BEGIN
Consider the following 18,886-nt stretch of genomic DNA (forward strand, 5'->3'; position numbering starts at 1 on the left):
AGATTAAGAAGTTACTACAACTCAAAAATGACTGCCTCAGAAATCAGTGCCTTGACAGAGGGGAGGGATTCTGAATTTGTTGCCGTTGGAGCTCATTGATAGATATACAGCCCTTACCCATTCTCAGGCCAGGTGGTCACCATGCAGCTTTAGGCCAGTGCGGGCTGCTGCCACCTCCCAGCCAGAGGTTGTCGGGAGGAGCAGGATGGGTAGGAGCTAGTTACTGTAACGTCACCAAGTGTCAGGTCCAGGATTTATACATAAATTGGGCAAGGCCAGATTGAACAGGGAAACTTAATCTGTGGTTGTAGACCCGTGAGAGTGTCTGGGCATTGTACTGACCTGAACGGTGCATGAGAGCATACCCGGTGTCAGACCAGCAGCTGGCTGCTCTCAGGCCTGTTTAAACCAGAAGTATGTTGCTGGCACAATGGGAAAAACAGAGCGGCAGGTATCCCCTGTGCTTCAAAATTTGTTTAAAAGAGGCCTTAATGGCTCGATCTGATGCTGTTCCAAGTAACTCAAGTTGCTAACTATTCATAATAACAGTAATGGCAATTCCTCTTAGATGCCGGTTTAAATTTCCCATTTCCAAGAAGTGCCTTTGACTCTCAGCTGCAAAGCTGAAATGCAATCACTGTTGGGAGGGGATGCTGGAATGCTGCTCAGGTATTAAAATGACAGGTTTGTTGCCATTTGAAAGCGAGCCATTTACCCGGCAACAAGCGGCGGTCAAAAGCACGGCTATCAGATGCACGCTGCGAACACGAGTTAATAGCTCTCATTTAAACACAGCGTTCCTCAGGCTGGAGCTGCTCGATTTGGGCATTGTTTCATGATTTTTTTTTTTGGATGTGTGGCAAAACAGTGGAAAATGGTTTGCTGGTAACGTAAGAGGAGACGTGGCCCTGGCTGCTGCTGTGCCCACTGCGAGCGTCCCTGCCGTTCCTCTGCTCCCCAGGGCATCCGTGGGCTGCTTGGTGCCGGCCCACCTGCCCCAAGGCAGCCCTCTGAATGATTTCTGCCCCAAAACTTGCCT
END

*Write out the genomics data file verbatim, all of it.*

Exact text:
Consider the following 18,886-nt stretch of genomic DNA (forward strand, 5'->3'; position numbering starts at 1 on the left):
AGATTAAGAAGTTACTACAACTCAAAAATGACTGCCTCAGAAATCAGTGCCTTGACAGAGGGGAGGGATTCTGAATTTGTTGCCGTTGGAGCTCATTGATAGATATACAGCCCTTACCCATTCTCAGGCCAGGTGGTCACCATGCAGCTTTAGGCCAGTGCGGGCTGCTGCCACCTCCCAGCCAGAGGTTGTCGGGAGGAGCAGGATGGGTAGGAGCTAGTTACTGTAACGTCACCAAGTGTCAGGTCCAGGATTTATACATAAATTGGGCAAGGCCAGATTGAACAGGGAAACTTAATCTGTGGTTGTAGACCCGTGAGAGTGTCTGGGCATTGTACTGACCTGAACGGTGCATGAGAGCATACCCGGTGTCAGACCAGCAGCTGGCTGCTCTCAGGCCTGTTTAAACCAGAAGTATGTTGCTGGCACAATGGGAAAAACAGAGCGGCAGGTATCCCCTGTGCTTCAAAATTTGTTTAAAAGAGGCCTTAATGGCTCGATCTGATGCTGTTCCAAGTAACTCAAGTTGCTAACTATTCATAATAACAGTAATGGCAATTCCTCTTAGATGCCGGTTTAAATTTCCCATTTCCAAGAAGTGCCTTTGACTCTCAGCTGCAAAGCTGAAATGCAATCACTGTTGGGAGGGGATGCTGGAATGCTGCTCAGGTATTAAAATGACAGGTTTGTTGCCATTTGAAAGCGAGCCATTTACCCGGCAACAAGCGGCGGTCAAAAGCACGGCTATCAGATGCACGCTGCGAACACGAGTTAATAGCTCTCATTTAAACACAGCGTTCCTCAGGCTGGAGCTGCTCGATTTGGGCATTGTTTCATGATTTTTTTTTTTGGATGTGTGGCAAAACAGTGGAAAATGGTTTGCTGGTAACGTAAGAGGAGACGTGGCCCTGGCTGCTGCTGTGCCCACTGCGAGCGTCCCTGCCGTTCCTCTGCTCCCCAGGGCATCCGTGGGCTGCTTGGTGCCGGCCCACCTGCCCCAAGGCAGCCCTCTGAATGATTTCTGCCCCAAAACTTGCCT